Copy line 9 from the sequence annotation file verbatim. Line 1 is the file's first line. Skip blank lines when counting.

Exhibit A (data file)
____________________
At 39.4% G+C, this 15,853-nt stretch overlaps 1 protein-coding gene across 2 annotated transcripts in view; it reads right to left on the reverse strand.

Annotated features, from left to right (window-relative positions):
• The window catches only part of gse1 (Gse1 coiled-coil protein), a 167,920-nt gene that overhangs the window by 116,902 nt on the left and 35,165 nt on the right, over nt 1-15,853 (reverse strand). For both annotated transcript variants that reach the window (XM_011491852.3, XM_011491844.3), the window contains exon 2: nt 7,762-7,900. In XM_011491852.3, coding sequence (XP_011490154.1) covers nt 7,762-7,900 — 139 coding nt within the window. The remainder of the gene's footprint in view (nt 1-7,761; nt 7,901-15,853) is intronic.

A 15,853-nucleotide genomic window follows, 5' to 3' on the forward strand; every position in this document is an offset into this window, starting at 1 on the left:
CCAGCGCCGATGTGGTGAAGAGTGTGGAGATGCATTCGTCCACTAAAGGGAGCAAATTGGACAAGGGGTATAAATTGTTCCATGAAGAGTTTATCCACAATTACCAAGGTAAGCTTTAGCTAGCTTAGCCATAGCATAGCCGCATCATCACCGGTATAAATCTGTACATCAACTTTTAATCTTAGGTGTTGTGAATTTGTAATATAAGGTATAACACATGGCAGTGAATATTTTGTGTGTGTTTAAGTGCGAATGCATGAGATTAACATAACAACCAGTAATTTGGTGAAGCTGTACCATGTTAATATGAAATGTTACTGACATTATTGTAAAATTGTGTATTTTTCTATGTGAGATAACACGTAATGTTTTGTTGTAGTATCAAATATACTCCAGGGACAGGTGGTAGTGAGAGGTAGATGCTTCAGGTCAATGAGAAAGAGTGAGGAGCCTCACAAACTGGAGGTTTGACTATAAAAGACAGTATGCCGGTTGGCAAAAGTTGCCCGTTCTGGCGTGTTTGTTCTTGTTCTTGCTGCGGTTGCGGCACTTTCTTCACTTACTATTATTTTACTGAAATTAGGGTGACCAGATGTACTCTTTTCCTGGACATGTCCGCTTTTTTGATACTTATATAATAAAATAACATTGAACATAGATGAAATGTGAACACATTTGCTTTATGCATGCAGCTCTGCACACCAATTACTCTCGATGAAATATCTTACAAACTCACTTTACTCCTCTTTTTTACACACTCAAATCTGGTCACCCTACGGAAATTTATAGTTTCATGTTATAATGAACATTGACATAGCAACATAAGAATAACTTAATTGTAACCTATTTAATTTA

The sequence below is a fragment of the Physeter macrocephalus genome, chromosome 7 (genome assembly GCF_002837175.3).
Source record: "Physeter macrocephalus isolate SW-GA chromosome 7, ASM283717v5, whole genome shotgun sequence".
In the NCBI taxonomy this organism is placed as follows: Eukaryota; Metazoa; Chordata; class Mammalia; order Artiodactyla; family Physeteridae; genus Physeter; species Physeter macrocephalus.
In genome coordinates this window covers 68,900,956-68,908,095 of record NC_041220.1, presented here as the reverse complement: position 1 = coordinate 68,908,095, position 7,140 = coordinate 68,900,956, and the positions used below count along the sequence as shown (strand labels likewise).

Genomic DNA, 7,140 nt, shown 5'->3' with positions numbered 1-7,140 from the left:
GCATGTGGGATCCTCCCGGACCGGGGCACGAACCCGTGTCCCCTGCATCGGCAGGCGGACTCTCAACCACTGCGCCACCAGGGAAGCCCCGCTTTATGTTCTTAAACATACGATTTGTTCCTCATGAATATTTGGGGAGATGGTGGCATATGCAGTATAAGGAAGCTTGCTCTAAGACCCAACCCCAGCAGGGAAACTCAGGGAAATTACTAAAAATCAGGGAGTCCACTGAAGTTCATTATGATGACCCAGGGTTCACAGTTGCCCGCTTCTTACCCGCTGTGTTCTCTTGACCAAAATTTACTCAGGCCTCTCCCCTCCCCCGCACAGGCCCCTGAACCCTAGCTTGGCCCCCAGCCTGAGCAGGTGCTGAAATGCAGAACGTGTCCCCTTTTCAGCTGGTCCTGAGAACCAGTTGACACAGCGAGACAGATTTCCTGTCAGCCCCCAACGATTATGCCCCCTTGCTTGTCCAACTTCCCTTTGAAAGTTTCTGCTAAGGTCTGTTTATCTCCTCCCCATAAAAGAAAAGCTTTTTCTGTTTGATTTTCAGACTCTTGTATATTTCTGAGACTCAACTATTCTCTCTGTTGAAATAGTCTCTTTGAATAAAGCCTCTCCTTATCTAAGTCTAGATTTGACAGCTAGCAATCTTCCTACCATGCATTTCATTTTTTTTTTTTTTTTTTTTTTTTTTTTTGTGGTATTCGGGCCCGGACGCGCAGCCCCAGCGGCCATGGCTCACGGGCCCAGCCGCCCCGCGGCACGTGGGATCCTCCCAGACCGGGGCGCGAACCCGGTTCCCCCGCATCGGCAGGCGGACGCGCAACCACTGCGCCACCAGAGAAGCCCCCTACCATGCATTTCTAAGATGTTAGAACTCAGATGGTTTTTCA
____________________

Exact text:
In genome coordinates this window covers 68,900,956-68,908,095 of record NC_041220.1, presented here as the reverse complement: position 1 = coordinate 68,908,095, position 7,140 = coordinate 68,900,956, and the positions used below count along the sequence as shown (strand labels likewise).